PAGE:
For autosomal recessive disorders, dogs with two copies of the variant are at risk of developing the condition. Dogs with one copy of the variant are considered carriers and are usually not at risk of developing the disorder. However, carriers of some complex variants grouped in this category may be associated with a low risk of developing the disorder. Individuals with one or two copies may pass the disorder-associated variant to their puppies if bred.
At risk dogs are highly likely to show signs of this disease in their lifetime.
Partner with your veterinarian to make a plan regarding your dog’s well-being, including any insights provided through genetic testing. If your pet is at risk or is showing signs of this disorder, then the first step is to speak with your veterinarian.
Subacute Necrotizing Encephalopathy, which resembles Leigh syndrome in humans, is a neurodegenerative disorder that is characterized by focal, bilaterally symmetric, necrotic lesions in the central nervous system. Affected dogs can present with a variety of clinical signs which range in severity. Additionally, affected dogs may have signs present acutely or as a chronic history of slowly progressing signs. Diagnosis is often made before 1 year of age but can span between the ages of 6 months to 3 years. Dogs affected with SNE appear neuropathologically similar to Alaskan Husky Encephalopathy (AHE). Characteristic signs include generalized seizures, altered mentation, behavioral changes, dysphagia (eating difficulties), loss of vision, hypermetria (overreaching movements), ataxia (uncoordinated movements), and tetraparesis (weakness in voluntary movement of all four limbs).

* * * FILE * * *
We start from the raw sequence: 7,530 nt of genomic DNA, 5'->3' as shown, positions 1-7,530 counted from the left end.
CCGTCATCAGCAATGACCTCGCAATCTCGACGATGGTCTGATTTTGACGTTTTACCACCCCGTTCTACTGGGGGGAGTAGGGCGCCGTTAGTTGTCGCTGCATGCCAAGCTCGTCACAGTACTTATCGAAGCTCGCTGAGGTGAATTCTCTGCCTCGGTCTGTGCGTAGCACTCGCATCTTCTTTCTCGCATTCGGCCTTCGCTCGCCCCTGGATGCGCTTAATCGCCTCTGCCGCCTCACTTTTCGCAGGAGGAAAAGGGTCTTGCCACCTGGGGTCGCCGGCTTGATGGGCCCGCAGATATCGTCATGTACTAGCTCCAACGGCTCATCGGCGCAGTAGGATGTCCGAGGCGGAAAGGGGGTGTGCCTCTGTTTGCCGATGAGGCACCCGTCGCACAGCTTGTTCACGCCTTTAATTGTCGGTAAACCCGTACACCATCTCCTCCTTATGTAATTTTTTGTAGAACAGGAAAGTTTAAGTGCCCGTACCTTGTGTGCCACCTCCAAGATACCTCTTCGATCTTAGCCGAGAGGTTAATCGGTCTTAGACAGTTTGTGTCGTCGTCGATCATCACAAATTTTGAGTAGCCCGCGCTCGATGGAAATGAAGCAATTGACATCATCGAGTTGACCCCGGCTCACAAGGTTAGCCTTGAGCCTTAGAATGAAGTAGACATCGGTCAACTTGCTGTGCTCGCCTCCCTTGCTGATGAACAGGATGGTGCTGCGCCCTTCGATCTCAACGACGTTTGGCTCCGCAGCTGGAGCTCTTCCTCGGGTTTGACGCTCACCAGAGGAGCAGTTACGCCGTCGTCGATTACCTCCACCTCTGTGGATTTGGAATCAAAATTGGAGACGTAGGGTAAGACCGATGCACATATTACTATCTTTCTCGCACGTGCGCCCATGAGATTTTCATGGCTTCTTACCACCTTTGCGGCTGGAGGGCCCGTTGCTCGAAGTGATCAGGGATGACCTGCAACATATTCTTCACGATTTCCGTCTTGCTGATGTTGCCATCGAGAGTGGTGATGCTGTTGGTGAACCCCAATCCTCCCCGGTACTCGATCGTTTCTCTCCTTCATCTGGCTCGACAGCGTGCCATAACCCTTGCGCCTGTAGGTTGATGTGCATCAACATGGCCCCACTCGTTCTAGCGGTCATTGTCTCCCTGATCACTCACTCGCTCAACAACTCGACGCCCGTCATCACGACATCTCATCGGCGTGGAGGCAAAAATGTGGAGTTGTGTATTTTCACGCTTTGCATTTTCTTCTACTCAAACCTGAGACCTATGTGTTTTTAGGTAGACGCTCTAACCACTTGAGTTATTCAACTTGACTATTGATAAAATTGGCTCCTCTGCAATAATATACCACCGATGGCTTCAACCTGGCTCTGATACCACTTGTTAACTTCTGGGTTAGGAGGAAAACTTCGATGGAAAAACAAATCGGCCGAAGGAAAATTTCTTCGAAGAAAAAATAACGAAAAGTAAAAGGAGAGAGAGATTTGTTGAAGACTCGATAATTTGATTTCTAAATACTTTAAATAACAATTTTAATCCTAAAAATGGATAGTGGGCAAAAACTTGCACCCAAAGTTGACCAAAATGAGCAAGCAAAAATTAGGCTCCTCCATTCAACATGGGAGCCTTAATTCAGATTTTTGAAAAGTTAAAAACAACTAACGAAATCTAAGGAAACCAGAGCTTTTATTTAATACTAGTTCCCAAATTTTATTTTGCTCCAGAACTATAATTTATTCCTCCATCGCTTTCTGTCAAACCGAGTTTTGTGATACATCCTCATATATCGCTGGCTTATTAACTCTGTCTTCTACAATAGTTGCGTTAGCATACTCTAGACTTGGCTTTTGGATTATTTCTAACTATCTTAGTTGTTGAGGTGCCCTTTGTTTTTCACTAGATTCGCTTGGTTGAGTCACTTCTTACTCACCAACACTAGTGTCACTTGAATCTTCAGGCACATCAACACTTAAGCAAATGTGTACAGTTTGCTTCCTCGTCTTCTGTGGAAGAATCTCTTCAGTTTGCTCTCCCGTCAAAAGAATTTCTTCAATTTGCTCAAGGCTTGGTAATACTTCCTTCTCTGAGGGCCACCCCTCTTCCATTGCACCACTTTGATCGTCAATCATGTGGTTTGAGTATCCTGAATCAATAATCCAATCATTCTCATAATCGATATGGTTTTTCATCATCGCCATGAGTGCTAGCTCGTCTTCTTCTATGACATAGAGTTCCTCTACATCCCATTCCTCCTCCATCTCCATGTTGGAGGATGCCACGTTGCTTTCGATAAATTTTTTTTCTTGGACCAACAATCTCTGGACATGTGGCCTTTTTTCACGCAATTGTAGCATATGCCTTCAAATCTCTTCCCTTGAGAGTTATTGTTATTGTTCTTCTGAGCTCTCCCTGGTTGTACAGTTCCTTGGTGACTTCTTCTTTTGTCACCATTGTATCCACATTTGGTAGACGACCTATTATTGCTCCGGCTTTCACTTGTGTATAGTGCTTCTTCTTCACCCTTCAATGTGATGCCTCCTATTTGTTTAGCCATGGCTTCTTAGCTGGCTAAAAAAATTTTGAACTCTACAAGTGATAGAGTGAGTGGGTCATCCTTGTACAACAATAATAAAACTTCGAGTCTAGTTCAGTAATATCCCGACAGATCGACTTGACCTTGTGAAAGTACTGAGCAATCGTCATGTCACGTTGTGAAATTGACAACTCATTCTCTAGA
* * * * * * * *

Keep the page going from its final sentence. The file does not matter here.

As there is no cure for this disorder, therapy is limited to symptomatic treatments and general supportive care. The progression of clinical signs should be carefully monitored, ensuring an affected dog is as comfortable as possible. The average prognosis is considered poor for affected dogs and, based on welfare grounds, euthanasia is often elected within months of the onset of clinical signs.
There are many responsibilities to consider when breeding dogs. Regardless of test results it is important that your dog is in good general health and that you are in a position to care for the puppies if new responsible owners are not found. For first time or novice breeders, advice can be found at most kennel club websites.
This disorder is autosomal recessive, meaning two copies of the variant are needed for a dog to be at an elevated risk for being diagnosed with the condition. A carrier dog with one copy of the Leigh-Like Subacute Necrotizing Encephalopathy (Discovered in the Yorkshire Terrier) variant can be safely bred with a clear dog with no copies of the Leigh-Like Subacute Necrotizing Encephalopathy (Discovered in the Yorkshire Terrier) variant. About half of the puppies will have one copy (carriers) and half will have no copies of the variant. Puppies in a litter which is expected to contain carriers should be tested prior to breeding. Carrier to carrier matings are not advised as the resulting litter may contain affected puppies. Please note: It is possible that disorder signs similar to the ones associated with this Leigh-Like Subacute Necrotizing Encephalopathy variant could develop due to a different genetic or clinical cause.
All coordinates reference CanFam3.1
Drögemüller, M., Letko, A., Matiasek, K., Jagannathan, V., Corlazzoli, D., Rosati, M., … Drögemüller, C. (2020). SLC19A3 loss-of-function variant in Yorkshire terriers with Leigh-like subacute necrotizing encephalopathy. Genes (Basel), 11(10), 1215. View the article